Your readers are modern people, but in their imagination inhabit the world you are inventing. So you need to keep your descriptions in that world, too: For the denizens of medieval Europe, nobody looks like they got hit by a car, and nothing in their experience smells like a dentist's office or like Chanel No. 5, nothing feels like taking off in a jetliner: Not even taking off in some time-traveled jetliner!

So you need to keep your descriptions consistent with the time and culture of your book, but otherwise, write for how modern people (including you) experience the world.

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Learning the differences between the 3 major platforms for a story (Film, Theater, Prose) can help a writer understand what she should concentrate on when writing for a particular form.

A fantastic book which will explain these differences in far more depth than I can here is : The Playwright's Guidebook (Amazon). Even though you are writing a novel, I believe you'll find the explanations this book offers invaluable to your writing. Take a look at this overview diagram from that book and note that film is far more visceral and immediate and often built upon spectacle when compared to a novel (prose).

theater, novel, movie

Consider how that in a movie the viewer can never really know what the viewpoint character is thinking. There are, of course, exceptions to this where a voice-over is done, but film regularly eschews such a practice.

Film : Viewer Learns By Seeing Action

In the best films, nothing has to be explained. No one has to voice-over "Jack felt very bad." Instead we see Jack suffer the pain, fall to the ground and then be carried off by the ambulance.

Film: The Director, Directs The Viewer's Eye

In film, the director can zoom up on a specific element attempting to convince the watcher that this cup sitting on this table has importance to the over all story.

This is also an allusion to what Anton Chekhov so rightly said :

"If in the first act you have hung a pistol on the wall, then in the following one it should be fired. Otherwise don't put it there."

The Stage : Director Attempts to Direct Viewer's Eye The Stage, by its nature can be less forceful. The Stage is wide and the audience can look anywhere. If actors do something on one side of the stage the audience may not notice an entire drama playing out on the other. The Film director has total control (except for audience members who close their eyes purposely). However, the stage director has to focus on certain elements to draw the viewers eye to the important event.

Prose: Internalization - Good and Quite Terrible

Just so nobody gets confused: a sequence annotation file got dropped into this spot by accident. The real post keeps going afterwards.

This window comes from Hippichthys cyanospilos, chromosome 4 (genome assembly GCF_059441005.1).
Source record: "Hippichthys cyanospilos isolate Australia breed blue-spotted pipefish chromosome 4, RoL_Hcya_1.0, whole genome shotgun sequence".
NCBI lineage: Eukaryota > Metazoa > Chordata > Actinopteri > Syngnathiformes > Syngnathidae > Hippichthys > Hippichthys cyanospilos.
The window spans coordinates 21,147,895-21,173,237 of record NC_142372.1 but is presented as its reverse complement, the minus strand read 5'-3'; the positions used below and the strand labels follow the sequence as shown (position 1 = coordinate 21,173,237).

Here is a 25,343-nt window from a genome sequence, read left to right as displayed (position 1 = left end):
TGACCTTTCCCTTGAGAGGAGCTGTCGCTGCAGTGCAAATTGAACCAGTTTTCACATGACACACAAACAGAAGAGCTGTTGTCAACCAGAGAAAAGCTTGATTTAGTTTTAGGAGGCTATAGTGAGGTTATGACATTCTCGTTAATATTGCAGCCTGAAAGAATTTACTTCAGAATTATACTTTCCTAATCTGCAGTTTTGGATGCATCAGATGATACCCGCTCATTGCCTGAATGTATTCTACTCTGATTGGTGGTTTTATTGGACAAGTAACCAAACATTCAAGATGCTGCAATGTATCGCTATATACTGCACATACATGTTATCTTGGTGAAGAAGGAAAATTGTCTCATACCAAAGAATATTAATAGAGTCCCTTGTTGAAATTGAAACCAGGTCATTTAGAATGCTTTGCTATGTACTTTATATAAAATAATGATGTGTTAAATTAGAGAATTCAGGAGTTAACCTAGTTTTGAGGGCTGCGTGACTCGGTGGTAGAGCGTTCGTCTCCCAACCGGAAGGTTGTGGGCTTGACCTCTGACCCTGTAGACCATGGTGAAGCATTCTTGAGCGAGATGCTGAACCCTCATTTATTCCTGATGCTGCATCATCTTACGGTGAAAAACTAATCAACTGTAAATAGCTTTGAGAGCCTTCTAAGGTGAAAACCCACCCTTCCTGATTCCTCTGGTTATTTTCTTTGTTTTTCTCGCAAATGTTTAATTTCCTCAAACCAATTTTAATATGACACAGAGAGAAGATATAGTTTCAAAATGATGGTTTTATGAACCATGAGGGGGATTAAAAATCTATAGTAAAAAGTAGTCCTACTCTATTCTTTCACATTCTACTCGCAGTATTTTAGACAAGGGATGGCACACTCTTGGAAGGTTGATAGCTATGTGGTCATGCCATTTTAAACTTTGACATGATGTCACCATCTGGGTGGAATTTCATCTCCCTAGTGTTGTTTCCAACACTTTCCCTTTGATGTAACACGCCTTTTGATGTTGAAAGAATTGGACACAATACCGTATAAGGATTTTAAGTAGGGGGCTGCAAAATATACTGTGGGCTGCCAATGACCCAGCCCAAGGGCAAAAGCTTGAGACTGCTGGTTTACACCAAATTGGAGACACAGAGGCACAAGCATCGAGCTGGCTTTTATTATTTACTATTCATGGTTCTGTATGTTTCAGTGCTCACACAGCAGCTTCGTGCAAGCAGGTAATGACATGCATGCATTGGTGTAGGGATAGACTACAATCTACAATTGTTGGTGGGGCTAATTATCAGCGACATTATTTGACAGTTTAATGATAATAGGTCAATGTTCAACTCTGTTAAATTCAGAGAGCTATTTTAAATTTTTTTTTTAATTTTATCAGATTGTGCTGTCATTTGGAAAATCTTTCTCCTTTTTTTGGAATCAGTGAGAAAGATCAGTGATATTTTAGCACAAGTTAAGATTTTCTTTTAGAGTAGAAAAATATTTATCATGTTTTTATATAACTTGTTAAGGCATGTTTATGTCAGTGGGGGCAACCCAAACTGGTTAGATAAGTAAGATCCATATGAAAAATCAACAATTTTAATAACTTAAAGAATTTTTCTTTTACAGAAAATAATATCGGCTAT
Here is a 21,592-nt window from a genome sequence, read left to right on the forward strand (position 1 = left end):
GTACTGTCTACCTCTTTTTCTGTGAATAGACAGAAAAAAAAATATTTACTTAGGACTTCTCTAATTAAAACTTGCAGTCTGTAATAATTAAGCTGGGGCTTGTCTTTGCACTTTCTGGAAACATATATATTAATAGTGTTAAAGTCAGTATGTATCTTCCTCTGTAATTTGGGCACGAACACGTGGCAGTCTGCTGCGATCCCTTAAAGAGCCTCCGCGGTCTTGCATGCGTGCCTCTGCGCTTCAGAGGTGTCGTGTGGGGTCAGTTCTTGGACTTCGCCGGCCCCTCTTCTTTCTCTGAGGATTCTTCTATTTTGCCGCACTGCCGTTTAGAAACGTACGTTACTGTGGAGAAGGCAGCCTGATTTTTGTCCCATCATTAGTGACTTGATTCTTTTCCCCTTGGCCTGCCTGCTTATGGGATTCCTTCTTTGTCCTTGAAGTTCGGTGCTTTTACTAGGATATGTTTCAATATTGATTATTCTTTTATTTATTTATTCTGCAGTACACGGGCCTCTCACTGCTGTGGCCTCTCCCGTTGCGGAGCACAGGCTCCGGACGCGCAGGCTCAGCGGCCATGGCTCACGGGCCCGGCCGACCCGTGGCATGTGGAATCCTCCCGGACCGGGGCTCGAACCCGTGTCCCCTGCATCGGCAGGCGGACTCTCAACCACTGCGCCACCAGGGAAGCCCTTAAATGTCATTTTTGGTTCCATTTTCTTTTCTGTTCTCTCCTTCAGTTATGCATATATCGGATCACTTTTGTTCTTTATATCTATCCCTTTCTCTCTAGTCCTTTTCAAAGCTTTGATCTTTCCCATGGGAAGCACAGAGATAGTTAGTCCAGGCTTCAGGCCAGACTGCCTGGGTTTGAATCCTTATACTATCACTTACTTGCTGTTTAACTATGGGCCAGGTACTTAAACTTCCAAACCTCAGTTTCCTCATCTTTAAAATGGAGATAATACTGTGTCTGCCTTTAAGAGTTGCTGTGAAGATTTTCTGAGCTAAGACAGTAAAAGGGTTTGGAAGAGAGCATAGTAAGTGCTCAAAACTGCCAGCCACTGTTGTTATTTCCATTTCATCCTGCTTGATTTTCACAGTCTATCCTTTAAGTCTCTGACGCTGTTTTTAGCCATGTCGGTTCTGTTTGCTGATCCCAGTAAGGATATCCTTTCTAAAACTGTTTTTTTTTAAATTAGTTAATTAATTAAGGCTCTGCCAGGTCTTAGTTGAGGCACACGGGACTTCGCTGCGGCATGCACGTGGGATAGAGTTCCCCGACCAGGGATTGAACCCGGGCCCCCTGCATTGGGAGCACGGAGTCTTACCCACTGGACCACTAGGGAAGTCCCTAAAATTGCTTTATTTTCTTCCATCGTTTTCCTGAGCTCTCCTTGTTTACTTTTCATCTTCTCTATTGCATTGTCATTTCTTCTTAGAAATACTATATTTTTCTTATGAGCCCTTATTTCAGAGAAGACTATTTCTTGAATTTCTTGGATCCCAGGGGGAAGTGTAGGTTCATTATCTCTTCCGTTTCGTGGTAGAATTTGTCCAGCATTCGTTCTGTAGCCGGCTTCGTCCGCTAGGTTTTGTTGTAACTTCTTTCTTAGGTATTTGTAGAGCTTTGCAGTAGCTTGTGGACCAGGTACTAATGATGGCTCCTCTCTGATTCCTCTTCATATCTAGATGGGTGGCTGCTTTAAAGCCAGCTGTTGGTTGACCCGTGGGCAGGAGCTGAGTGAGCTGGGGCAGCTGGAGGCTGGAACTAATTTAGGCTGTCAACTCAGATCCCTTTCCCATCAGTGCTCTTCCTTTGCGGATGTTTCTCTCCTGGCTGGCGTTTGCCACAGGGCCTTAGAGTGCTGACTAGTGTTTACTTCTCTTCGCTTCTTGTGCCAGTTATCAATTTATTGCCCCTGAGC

Prose (The Novel) allows a writer to focus more on internalizations of characters. Finally this form allows the writer to go deep into what the character is thinking.
This is often the problem and it often occurs because... The novelist is thinking more about what she herself is thinking and feeling in the moment of writing than what her character is going through as the character goes through a scene. Suddenly, the novel becomes this exploration of how the writer feels. It's quite terrible to read books about characters who sit around doing nothing except contemplating their own lives all day.

Many Characters In Novels Are Writers

An example of this is how many characters in novels end up being writers themselves. It's a cliche. So what is the solution?

Why A ScreenWriter May Actually Write A Better Novel Than A Novelist

A Screenwriter, by nature, is going to think far more about the things she might film. This will produce a story that moves. This will produce a story where characters act out their actions on the page. Amateur novelists often don't know what parts to write. They get confused and fall into the pit of internalization.

Yes, this again is the old "Show Don't Tell" cliche. But the cliche is valid.

I don't want to know things like:

John felt sad.

When Prose Transforms To Images and Readers See It All Play Out

I want to see John and what he goes through on the movie-screen of my mind. I want the words to transform from words and into images that I can see playing out before me. That is the best form of prose of all.

Then, when I need some internalization to better understand the turmoil that John is going through I want a bit of that before he is again plunged into the action that is the story playing out.